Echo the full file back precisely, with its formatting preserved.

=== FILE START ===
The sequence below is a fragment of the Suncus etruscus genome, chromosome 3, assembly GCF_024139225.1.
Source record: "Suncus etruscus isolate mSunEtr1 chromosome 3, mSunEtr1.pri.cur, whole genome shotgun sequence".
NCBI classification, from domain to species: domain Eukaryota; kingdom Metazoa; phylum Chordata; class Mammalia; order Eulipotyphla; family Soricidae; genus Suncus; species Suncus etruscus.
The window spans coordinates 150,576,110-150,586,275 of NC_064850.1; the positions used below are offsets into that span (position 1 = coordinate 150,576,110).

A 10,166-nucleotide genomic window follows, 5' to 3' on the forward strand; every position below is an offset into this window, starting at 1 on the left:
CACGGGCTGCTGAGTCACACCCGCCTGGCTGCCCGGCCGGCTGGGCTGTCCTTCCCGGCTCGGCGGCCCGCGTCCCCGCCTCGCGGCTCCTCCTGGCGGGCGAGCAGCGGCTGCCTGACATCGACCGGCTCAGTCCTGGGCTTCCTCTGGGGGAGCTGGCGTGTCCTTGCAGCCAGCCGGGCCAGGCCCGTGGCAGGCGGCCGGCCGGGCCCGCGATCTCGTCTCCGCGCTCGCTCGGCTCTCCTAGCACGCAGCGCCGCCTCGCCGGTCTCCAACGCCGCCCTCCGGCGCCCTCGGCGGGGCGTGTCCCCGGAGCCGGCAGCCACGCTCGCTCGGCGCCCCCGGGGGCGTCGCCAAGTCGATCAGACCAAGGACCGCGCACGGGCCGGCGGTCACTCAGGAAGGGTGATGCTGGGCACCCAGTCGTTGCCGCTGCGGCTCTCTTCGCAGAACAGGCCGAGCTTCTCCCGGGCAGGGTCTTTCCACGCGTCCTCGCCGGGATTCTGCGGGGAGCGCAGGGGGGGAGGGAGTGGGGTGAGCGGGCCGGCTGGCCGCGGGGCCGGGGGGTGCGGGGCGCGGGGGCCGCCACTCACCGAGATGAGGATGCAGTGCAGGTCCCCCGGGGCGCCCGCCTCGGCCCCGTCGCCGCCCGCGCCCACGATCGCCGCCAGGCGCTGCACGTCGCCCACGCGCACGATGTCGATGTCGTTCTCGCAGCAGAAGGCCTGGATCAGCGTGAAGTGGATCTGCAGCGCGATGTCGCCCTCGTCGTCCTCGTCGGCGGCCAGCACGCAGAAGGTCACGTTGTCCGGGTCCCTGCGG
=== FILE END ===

The sequence below is a fragment of the Suncus etruscus genome, chromosome 3, assembly GCF_024139225.1.
Source record: "Suncus etruscus isolate mSunEtr1 chromosome 3, mSunEtr1.pri.cur, whole genome shotgun sequence".
NCBI classification, from domain to species: domain Eukaryota; kingdom Metazoa; phylum Chordata; class Mammalia; order Eulipotyphla; family Soricidae; genus Suncus; species Suncus etruscus.
The window spans coordinates 150,576,110-150,586,275 of NC_064850.1; the positions used below are offsets into that span (position 1 = coordinate 150,576,110).

A 10,166-nucleotide genomic window follows, 5' to 3' on the forward strand; every position below is an offset into this window, starting at 1 on the left:
CACGGGCTGCTGAGTCACACCCGCCTGGCTGCCCGGCCGGCTGGGCTGTCCTTCCCGGCTCGGCGGCCCGCGTCCCCGCCTCGCGGCTCCTCCTGGCGGGCGAGCAGCGGCTGCCTGACATCGACCGGCTCAGTCCTGGGCTTCCTCTGGGGGAGCTGGCGTGTCCTTGCAGCCAGCCGGGCCAGGCCCGTGGCAGGCGGCCGGCCGGGCCCGCGATCTCGTCTCCGCGCTCGCTCGGCTCTCCTAGCACGCAGCGCCGCCTCGCCGGTCTCCAACGCCGCCCTCCGGCGCCCTCGGCGGGGCGTGTCCCCGGAGCCGGCAGCCACGCTCGCTCGGCGCCCCCGGGGGCGTCGCCAAGTCGATCAGACCAAGGACCGCGCACGGGCCGGCGGTCACTCAGGAAGGGTGATGCTGGGCACCCAGTCGTTGCCGCTGCGGCTCTCTTCGCAGAACAGGCCGAGCTTCTCCCGGGCAGGGTCTTTCCACGCGTCCTCGCCGGGATTCTGCGGGGAGCGCAGGGGGGGAGGGAGTGGGGTGAGCGGGCCGGCTGGCCGCGGGGCCGGGGGGTGCGGGGCGCGGGGGCCGCCACTCACCGAGATGAGGATGCAGTGCAGGTCCCCCGGGGCGCCCGCCTCGGCCCCGTCGCCGCCCGCGCCCACGATCGCCGCCAGGCGCTGCACGTCGCCCACGCGCACGATGTCGATGTCGTTCTCGCAGCAGAAGGCCTGGATCAGCGTGAAGTGGATCTGCAGCGCGATGTCGCCCTCGTCGTCCTCGTCGGCGGCCAGCACGCAGAAGGTCACGTTGTCCGGGTCCCTGCGG